0
$\begingroup$

Let $A$ be the symmetric $3 \times 3$ matrix which has eigenvalues $1$ and $2$ and $E_2 = \text{span}\left(\begin{bmatrix} 1\\1\\1\end{bmatrix}\right)$. Find $A$.


What I have so far:

Let $\lambda_1=1$ and $\lambda_2=2$. Since any symmetric matrix is diagonalizable, the algebraic and geometric multiplicites of all eigenvalues must be equal. So if $d_i := \text{dim}(E_i)$ is the geometric multiplicity of $\lambda_i$ and $m_i$ is the algebraic multiplicity of $\lambda_i$, we get $1 = d_1 = m_1$ and $d_2 = m_2 = 3 - 1 = 2$ since $\sum d_i = \sum m_i = n$ and there are only two eigenvalues. So $E_1$ is a two-dimensional plane in $\Bbb R^3$. Since any symmetric matrix has also orthogonal eigenspaces, we know this plane $E_1$ must be orthogonal to the line $E_2$.

How do I proceed from here to find $E_1$?

Having found $E_1$ I would have three linearly independent eigenvectors which make a basis of $\Bbb R^3$. Then I would orthonormalize them and construct the orthogonal $Q$ such that $A = Q \Lambda Q^T$.

$\endgroup$
1
  • $\begingroup$ Any basis for $E_1$ will do. Orthogonalizing it lets you use a transpose instead of an inverse when “dediagonalizing,” which might make for a simpler computation. $\endgroup$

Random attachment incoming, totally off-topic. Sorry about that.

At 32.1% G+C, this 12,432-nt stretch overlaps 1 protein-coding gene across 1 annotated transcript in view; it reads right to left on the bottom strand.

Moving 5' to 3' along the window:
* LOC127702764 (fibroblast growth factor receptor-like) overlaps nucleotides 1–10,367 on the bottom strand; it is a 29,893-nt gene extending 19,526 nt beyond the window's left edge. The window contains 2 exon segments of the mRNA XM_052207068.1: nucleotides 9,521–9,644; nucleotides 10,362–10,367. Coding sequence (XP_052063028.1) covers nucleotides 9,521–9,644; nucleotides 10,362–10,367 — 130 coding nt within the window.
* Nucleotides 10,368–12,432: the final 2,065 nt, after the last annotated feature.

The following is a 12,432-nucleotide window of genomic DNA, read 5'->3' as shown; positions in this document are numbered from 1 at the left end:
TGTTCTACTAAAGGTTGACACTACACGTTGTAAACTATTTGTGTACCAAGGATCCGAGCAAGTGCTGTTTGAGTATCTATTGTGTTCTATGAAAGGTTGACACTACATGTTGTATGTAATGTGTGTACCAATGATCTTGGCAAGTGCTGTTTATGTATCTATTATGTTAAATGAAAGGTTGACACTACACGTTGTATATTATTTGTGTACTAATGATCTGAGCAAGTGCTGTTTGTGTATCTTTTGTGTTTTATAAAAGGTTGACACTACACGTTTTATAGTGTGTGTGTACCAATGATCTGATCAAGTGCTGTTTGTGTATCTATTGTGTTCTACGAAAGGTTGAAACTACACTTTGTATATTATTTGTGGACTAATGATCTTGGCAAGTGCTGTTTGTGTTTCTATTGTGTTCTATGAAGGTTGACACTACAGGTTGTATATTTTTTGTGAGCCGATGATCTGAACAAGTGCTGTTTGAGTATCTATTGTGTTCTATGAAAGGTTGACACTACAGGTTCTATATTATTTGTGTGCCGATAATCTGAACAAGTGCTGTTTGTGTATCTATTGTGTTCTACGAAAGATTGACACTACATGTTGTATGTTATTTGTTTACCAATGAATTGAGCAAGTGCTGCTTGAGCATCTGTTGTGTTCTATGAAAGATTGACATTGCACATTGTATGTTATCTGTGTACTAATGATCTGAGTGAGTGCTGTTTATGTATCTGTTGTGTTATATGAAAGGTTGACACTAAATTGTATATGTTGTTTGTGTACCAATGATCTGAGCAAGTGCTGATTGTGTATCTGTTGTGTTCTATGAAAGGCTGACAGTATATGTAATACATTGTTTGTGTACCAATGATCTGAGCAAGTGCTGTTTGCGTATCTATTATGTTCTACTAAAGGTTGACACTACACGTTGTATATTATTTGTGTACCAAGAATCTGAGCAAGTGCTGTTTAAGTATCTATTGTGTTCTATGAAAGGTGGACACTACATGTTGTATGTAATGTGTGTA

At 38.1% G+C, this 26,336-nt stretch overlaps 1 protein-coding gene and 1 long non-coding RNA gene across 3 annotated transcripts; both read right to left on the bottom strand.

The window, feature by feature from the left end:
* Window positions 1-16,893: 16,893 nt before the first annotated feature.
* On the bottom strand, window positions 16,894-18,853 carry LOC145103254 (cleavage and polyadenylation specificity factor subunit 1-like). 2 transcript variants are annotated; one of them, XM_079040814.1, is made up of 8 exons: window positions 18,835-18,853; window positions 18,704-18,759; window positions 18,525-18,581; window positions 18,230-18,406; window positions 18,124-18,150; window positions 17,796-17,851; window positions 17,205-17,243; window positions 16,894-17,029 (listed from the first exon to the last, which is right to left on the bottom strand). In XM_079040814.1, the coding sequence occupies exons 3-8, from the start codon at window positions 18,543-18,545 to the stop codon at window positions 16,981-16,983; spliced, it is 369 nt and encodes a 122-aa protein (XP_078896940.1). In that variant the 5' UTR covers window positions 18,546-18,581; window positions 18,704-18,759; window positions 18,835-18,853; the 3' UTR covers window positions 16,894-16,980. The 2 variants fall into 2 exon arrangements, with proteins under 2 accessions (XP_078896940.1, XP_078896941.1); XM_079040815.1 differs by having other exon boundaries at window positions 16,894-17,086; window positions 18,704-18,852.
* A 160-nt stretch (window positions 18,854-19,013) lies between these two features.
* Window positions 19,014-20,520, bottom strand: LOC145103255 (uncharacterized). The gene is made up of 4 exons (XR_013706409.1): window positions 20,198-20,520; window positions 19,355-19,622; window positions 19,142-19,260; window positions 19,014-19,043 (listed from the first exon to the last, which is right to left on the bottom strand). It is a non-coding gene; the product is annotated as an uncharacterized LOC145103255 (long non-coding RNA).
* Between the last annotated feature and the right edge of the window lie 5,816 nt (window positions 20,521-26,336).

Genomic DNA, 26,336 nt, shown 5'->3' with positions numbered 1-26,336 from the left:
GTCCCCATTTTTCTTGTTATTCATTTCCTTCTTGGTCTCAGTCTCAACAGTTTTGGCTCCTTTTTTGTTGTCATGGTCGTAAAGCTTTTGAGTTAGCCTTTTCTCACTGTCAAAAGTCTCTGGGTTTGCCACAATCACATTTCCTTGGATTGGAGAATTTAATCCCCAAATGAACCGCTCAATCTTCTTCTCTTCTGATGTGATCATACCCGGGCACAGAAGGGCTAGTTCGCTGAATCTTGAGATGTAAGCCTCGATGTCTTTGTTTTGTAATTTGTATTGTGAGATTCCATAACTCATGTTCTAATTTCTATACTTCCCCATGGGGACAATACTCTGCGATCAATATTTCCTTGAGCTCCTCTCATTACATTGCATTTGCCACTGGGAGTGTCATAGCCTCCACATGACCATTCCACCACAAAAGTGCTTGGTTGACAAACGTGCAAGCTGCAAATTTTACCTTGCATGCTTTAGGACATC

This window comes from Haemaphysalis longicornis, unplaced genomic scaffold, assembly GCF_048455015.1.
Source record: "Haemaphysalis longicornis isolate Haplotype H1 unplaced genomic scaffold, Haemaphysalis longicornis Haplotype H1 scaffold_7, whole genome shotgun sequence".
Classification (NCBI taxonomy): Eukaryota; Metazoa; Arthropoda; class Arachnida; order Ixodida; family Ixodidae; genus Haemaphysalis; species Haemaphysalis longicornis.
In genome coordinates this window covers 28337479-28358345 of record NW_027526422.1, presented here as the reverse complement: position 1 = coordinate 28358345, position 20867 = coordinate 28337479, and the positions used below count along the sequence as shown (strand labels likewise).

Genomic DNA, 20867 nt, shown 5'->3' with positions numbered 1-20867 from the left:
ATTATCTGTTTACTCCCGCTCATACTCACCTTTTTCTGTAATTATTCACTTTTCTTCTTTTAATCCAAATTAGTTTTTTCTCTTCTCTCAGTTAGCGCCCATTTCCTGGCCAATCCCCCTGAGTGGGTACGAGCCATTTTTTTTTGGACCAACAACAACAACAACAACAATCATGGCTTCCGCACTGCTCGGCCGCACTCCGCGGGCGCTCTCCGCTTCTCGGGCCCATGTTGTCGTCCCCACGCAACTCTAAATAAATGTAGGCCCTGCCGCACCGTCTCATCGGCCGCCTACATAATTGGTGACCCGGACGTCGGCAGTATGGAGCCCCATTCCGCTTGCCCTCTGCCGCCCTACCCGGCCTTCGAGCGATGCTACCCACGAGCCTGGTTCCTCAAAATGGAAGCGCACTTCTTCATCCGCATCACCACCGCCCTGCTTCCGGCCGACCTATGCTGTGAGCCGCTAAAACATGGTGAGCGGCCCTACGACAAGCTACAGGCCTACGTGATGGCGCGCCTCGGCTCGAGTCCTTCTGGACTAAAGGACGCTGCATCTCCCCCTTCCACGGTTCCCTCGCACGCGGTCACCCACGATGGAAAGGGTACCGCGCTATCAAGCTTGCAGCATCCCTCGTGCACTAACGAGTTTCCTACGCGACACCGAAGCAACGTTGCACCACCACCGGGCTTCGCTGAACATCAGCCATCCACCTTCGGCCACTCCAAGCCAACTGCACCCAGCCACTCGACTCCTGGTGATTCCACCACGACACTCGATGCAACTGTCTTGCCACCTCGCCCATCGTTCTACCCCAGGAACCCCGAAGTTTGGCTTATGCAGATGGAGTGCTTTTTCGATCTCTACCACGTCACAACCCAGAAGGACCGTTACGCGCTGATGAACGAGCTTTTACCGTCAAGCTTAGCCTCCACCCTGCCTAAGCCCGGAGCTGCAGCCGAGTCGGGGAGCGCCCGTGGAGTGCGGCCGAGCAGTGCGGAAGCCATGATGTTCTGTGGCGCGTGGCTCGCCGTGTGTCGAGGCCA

– amd
    Commented Apr 20, 2018 at 20:02

1 Answer 1

1
$\begingroup$

The subspace orthogonal to $[1,1,1]^T$ is given by $x+y+z=0$. Find two vectors satisfying that relationship, and you have your basis for $E_1$.

$\endgroup$
3
  • 1
    $\begingroup$ A plane orthogonal to a line can be anywhere on that line (far away from zero or near). So how do I know whichever plane I find that this is in fact the eigenspace? $\endgroup$
    – mdcq
    Commented Apr 20, 2018 at 15:48
  • 1
    $\begingroup$ Got it. It must be the plane crossing zero, because an eigenspace is a subspace and therefore must contain zero. And this plane is in fact unique. $\endgroup$
    – mdcq
    Commented Apr 20, 2018 at 15:59
  • $\begingroup$ @philmcole That's the one. I could've been clearer. $\endgroup$
    – Arthur
    Commented Apr 20, 2018 at 16:07

You must log in to answer this question.

Not the answer you're looking for? Browse other questions tagged .